This is our baby. The Nevaeh Vineyard is so incredibly unique it is unlikely anyone will have quite the same terroir as what we have. The main factors that make Nevaeh what it is are the varying soils and exposures, being close to and on the East side of the Catoctin Foothills, and our influence from the Potomac River and Shadow Lake. The different soils and exposures help us be successful with several varieties that are suited for varying levels of sunlight and heat, as well as how they work in different soils - whether it is our limestone-rich clay of the Hill, sandier soils of the Pond, or the harder red clay of the Road blocks. Most of our weather incidences come to us from the West. The Catoctin Hills will block some of those storms and create a mini rain shadow that we sit in, resulting in a vineyard that gets less rain than almost anyone around us. Shadow Lake and the Potomac have a great moderating effect on our vineyard. Because the river is so fast flowing and the lake is so deep, they seldom freeze which helps moderate the temperature in the winter so we have less of an issue for frost or winter damage.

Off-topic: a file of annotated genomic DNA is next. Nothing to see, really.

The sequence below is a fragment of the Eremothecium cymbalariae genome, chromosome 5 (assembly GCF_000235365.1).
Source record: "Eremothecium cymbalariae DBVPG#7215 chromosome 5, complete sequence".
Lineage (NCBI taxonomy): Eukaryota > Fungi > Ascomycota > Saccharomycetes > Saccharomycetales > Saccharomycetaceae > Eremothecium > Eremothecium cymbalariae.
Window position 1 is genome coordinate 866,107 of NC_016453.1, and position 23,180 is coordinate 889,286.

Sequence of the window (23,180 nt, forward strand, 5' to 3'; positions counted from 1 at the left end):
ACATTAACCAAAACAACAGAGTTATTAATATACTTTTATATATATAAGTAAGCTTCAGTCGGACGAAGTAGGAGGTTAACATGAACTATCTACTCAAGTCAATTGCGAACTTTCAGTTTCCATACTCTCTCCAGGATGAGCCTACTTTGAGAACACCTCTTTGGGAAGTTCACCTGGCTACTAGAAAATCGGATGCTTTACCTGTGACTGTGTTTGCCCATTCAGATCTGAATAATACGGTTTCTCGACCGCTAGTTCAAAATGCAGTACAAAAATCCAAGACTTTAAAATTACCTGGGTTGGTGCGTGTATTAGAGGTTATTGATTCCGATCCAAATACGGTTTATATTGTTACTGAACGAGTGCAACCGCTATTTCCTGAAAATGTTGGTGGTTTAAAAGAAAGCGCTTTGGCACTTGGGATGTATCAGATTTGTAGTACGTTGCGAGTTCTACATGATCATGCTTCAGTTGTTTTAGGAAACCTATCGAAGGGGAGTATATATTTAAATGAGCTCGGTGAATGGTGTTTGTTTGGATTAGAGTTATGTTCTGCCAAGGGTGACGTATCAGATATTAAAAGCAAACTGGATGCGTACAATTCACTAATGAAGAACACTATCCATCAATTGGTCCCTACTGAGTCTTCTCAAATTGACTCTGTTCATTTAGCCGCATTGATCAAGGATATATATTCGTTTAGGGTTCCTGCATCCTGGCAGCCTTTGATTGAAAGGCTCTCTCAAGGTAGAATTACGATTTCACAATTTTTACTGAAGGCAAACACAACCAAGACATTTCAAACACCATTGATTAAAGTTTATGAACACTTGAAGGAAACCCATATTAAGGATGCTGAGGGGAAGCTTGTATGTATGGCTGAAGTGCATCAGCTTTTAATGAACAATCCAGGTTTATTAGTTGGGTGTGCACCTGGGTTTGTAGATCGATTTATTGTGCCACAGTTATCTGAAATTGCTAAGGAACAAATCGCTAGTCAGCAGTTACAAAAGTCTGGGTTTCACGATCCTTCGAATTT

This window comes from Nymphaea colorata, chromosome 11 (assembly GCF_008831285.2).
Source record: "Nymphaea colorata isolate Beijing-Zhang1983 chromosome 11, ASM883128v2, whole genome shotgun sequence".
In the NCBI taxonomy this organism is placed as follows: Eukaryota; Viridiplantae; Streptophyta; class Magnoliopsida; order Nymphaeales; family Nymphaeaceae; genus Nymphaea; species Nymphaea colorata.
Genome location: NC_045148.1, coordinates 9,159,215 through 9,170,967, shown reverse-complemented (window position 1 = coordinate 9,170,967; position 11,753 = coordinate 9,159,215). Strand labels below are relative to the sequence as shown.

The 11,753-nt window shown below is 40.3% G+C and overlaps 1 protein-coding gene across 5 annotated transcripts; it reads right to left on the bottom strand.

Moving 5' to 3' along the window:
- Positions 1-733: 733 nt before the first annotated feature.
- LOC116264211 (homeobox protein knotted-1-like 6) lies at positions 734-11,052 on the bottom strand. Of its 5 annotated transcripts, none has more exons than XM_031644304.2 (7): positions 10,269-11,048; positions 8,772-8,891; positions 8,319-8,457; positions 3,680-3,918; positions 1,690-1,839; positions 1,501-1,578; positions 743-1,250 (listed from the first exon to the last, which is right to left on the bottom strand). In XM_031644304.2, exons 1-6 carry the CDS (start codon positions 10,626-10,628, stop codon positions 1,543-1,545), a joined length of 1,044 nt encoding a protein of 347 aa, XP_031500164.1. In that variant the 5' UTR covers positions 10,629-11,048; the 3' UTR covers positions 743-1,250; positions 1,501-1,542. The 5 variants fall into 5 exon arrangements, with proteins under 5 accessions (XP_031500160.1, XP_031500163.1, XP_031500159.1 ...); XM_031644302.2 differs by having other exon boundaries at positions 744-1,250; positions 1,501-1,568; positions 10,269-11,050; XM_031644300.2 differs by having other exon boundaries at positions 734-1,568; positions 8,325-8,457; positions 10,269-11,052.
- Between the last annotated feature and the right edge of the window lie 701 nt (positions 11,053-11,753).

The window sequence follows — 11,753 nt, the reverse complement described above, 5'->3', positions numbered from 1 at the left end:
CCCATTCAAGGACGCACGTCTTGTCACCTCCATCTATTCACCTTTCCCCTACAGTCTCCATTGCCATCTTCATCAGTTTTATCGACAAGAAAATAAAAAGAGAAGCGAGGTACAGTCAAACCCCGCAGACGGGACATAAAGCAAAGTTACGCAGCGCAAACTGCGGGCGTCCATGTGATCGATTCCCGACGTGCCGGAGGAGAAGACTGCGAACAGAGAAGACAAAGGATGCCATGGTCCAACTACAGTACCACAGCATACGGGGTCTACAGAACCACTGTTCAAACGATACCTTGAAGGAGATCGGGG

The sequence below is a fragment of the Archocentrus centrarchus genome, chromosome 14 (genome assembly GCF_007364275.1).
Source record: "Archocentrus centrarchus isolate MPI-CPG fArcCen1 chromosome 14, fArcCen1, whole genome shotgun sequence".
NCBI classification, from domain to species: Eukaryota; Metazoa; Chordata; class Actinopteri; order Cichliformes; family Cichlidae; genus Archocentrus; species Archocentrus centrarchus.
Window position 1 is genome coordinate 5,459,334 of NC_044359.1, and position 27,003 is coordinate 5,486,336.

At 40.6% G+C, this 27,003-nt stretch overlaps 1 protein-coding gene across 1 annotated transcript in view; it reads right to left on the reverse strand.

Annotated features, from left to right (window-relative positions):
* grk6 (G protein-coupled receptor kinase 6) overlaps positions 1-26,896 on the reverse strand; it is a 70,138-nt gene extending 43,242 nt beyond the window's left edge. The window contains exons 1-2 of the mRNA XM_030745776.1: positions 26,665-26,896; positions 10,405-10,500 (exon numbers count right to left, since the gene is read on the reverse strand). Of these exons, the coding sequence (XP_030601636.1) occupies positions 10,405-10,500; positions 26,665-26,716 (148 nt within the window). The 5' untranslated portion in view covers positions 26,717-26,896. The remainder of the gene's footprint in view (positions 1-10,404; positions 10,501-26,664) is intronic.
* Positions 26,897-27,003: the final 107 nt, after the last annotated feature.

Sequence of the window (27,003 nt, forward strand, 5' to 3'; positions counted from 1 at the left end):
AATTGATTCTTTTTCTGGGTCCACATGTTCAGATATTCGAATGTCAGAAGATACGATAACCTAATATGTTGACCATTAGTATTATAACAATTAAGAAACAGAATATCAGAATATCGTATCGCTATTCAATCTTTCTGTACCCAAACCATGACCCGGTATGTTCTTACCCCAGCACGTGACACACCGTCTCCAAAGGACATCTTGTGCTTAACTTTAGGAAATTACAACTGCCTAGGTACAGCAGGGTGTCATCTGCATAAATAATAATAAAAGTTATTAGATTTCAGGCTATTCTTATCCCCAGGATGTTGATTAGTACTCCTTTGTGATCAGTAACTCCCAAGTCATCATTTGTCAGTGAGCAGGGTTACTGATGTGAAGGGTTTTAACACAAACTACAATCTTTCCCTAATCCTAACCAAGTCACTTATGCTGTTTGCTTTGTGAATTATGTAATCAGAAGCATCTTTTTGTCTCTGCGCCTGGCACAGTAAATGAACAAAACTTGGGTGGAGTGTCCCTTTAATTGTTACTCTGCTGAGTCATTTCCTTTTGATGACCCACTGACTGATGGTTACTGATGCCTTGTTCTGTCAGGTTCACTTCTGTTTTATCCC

The valley the Potomac runs through is also quite breezy and where we sit is an area called the Lost Corner which almost always has a breeze. There are two inlets of this valley that separate our Hill and Pond block where these winds come together and create a mini cyclone-type feel, creating constant stir flow on our vines keeping them healthier and also a little cooler in the summer. This allows us to let the fruit hang a while longer in order to get optimum ripeness of flavors, color, and tannins. All plantings prior to 2013 were planted with an East/West orientation leaving us with a South side and North side to the vine. We have to treat our vineyard differently due to this orientation, as it is not the norm in the wine industry, but we have been finding it can also give us a great advantage for complexity. With multiple passes through each block, we will pick the different sides of the vines at different times, which give some variance in the character of the grapes and allows us to have more to work with in creating the wines we feel best describe the site. Our newer plantings have been done with a more high-density approach to help create vine to vine competition, forcing the roots deeper and in turn, bringing more character to the wine. All of the vines are trained to a Double Guyot, which is a cane pruned Vertical Shoot Positioning, with our fruiting wire at 30 inches about ground. The low fruiting wire helps with radiation from the ground below the fruit, helping to cool the fruit in the hot days, and warm it in the cool nights. It also allows more canopy upwards to generate better sugar ripening. The VSP system and cane pruning are also used because it creates a cleaner, more manageable canopy and better balanced yield, resulting in better quality fruit and a more sustainable approach with less need of chemicals. Each shoot (roughly 16 per vine) is allowed only one cluster of grapes keeping our tonnage at between 2-3 tons per acre in most cases. This is well below the average goal and is done in order to grow for better concentration.